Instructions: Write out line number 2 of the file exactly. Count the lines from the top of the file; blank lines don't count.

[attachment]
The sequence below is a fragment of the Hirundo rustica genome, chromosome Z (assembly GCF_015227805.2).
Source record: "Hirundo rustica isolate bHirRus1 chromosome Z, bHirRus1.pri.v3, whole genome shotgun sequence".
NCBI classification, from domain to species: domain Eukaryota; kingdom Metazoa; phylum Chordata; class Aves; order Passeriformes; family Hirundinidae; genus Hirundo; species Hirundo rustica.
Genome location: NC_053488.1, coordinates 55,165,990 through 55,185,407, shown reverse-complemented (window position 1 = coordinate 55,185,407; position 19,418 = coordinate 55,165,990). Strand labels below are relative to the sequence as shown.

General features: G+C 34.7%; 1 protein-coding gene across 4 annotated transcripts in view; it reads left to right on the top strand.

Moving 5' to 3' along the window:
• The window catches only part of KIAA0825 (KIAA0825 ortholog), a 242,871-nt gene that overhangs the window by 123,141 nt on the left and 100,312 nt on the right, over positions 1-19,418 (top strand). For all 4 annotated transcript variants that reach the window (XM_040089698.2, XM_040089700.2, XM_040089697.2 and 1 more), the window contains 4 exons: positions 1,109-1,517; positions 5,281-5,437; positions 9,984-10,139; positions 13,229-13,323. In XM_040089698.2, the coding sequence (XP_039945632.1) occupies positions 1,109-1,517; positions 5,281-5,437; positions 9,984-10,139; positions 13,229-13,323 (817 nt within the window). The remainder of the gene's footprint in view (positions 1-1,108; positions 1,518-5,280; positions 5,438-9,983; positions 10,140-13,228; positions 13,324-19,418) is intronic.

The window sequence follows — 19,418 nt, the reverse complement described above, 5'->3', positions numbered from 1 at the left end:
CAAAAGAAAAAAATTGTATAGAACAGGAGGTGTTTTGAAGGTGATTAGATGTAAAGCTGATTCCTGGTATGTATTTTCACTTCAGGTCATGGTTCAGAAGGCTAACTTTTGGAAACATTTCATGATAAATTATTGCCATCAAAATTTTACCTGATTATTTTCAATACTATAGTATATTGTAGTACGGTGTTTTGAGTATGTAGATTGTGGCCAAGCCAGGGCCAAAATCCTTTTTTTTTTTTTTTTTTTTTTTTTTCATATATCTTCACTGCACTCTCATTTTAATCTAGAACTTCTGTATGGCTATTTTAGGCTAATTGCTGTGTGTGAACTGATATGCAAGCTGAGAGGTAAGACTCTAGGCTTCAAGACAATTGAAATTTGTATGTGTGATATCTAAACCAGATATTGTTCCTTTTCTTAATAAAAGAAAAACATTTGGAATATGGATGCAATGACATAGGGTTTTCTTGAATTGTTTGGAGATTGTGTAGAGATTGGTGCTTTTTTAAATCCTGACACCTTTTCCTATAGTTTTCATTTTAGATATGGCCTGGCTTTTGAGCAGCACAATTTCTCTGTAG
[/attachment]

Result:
Source record: "Hirundo rustica isolate bHirRus1 chromosome Z, bHirRus1.pri.v3, whole genome shotgun sequence".